New Theory Explains Geological Mystery of Turkey’s Elevation, Volcanic Activity

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Orthahisar in Turkey. The entire city rests on a high plateau, which made this Persian city virtually unassailable in ancient times.
Orthahisar in Turkey. The entire city rests on a high plateau, which made this Persian city virtually unassailable in ancient times.

Laypeople think there are only two fundamental kinds of plate tectonic movements: the kind where two continental plates collide and the kind where one slips under another. Not so, it seems. The enigmatic uplift of the entire central Turkish plateau, and the volcanoes along the plateau margins, were the result of classic plate collision – and a vast bit of upper mantle and crust breaking off and sinking deep into the bowels of the earth, releasing the upper crust to leap upward. By a lot.

The scientists call the phenomenon “lithospheric drip,” lithosphere referring to the upper mantle and drip referring to drip.

Think of it like a massive drip, and then detachment, of a layer of continental plate, they explain.

Turkey isn’t best known for exploding mountains, but the fact is that it has both active and extinct volcanoes, one of which is none other than the famed Mount Ararat. (Which scholars do not think is the resting place of Noah’s Ark.) Anyway, Ararat last erupted in the year 1840, exactly 19 years after the mountain’s first known ascent. Most of Turkey’s other volcanoes are dormant, or at least have not erupted in millennia. But another mystery is why the volcanoes are where they are, which isn’t necessarily on the borders of continental plates.

Turkey is however very well known for earthquakes as Africa converges on Eurasia. At least some of the devastating temblors that have rocked Turkey over the millennia are due to the central Turkish plateau in Anatolia – which is a distinct geological region – rising by as much as a kilometer over the last 10 million years or so. The southern margin of the plateau seems to have risen by as much as 2 kilometers. That is quite the brisk clip. And why did it do that? Because vast bits from the crust and upper mantle of the planet thickened and “dripped down,” into the molten rock below, explains the team.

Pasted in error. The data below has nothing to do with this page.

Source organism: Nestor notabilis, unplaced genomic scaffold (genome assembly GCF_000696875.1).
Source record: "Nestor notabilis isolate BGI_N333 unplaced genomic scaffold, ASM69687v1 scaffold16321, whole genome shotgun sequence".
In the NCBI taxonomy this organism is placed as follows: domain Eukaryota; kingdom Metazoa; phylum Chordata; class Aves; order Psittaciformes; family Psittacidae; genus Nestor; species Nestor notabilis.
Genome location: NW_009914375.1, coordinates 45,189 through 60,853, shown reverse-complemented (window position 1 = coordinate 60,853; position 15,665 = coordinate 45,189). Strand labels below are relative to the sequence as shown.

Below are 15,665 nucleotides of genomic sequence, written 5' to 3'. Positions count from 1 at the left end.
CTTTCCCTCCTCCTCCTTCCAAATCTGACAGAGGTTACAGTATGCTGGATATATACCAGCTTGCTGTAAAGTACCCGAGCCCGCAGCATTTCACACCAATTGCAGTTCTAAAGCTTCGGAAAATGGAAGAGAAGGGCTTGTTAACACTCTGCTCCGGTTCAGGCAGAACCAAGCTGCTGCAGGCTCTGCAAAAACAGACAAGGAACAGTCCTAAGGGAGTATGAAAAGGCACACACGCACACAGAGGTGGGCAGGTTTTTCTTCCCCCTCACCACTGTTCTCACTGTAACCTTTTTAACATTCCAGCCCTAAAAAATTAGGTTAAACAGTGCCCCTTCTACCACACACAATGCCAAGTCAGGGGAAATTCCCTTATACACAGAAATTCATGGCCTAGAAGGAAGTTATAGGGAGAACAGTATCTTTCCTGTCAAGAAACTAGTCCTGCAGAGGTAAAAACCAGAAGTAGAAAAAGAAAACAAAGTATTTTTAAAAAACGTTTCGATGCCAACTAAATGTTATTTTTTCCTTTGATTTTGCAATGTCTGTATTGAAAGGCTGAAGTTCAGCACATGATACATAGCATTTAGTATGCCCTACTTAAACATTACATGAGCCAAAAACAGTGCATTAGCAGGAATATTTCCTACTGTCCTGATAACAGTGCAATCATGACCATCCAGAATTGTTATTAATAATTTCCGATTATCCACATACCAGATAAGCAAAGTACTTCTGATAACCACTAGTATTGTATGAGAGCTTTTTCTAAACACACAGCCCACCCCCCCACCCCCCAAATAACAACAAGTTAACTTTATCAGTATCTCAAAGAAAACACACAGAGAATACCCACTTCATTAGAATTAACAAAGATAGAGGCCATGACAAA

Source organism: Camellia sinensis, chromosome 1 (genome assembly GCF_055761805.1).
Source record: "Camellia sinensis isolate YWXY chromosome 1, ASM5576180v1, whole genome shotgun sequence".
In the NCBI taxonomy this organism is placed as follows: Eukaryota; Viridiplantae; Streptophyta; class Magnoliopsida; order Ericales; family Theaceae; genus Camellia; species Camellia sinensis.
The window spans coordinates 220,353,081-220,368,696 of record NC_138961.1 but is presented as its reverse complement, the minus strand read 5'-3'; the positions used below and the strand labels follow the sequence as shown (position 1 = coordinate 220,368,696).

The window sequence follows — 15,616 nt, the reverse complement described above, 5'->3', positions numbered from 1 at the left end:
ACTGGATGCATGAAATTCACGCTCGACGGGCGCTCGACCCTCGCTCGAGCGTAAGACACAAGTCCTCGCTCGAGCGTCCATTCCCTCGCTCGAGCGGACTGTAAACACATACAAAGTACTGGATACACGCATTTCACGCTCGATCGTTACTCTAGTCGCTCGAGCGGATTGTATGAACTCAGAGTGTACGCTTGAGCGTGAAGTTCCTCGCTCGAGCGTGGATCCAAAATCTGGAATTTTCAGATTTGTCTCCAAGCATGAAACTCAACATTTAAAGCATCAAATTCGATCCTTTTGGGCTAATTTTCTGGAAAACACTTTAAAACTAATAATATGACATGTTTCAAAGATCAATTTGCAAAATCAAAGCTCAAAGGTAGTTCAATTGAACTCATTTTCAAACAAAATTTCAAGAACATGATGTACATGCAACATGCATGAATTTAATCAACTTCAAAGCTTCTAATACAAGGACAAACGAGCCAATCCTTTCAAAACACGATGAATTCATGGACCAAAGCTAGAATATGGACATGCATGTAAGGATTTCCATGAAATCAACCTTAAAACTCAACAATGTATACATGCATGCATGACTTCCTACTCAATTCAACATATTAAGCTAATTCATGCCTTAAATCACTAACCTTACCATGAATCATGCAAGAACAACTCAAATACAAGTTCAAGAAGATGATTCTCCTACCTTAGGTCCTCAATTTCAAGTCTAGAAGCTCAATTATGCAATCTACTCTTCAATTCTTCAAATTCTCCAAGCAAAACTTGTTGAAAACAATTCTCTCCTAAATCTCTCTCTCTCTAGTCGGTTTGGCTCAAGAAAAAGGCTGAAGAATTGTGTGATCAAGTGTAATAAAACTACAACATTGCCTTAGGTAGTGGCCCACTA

As the thickened material from the upper mantle and crust sank into the lower mantle, first it formed a basin, say the scientists from universities in Toronto and Istanbul. And then that weight broke off entirely from the neighboring crust and upper mantle, sinking further into the depths of the mantle. That, in turn, seems to have created a massive gap in the plate beneath Central Anatolia, explains Prof. Oğuz Göğüş of Istanbul Technical University. The basin, freed of the weight that broke off and sank into the deeper mantle, sprang upwards like a very ungainly impala and the result is central Turkey.

The mountains of Cappadocia, central Turkey, where the entire plateau enigmatically rose about a kilometer in 10 million years

Evidence for their theory includes seismic data showing missing lithosphere (this is based, in part, on anomalous seismic waves) and a telltale "dropping root arc" structure. Further evidence is that the whole plateau’s massive uplift and volcanism in Cappadocia and Galatia have no obvious explanation according to classic plate tectonics.

A whole land mass bobs up

“Essentially, by dropping this dense lithospheric [mantle] anchor, there has been an upward bobbing of the entire land mass across hundreds of kilometers,” says Göğüş, lead author of the study in Nature Communications.

The new theory involving lithospheric drip, drop and uplift began to percolate in geophysical minds because they couldn’t explain the elevation of central Turkey, and the absence of expected lithospheric matter, as well as geological enigmas such as volcanoes where plate tectonics didn’t predict them.

What would cause the lithosphere to thicken to the point that it actually sinks into the mantle below? Plate shortening caused a mountain belt to form and fold, triggering the thickening and then the dripping, they postulate.

“It’s a new variation on the fundamental concepts of plate tectonics,” commented Prof. Russell Pysklywec, chairman of the Department of Earth Sciences at the University of Toronto and one of the study’s co-authors. “It gives us some insight into the connection between the slow circulation of near-solid rock in Earth’s mantle caused by convection currents carrying heat upwards from the planet’s interior, and observed active plate tectonics at the surface. This is part of the holy grail of plate tectonics - linking the two processes to understand how the crust responds to the mantle thermal engine of the planet.”

Mt Ararat, which is actually a volcano that last erupted in 1840.Credit: Karen Minasyan, AFP

Central Turkey isn’t the only place where the lithosphere under the crust simply seems to be missing, and Pysklywec kindly reassures that our homes and cities aren’t going to suddenly sink into the mantle or jump like gazelles upward. “Our results show that the Central Anatolian Plateau rose over a period of millions of years. We’re talking about mantle fluid motions and uplift at the pace at which fingernails grow,” Pysklywec said.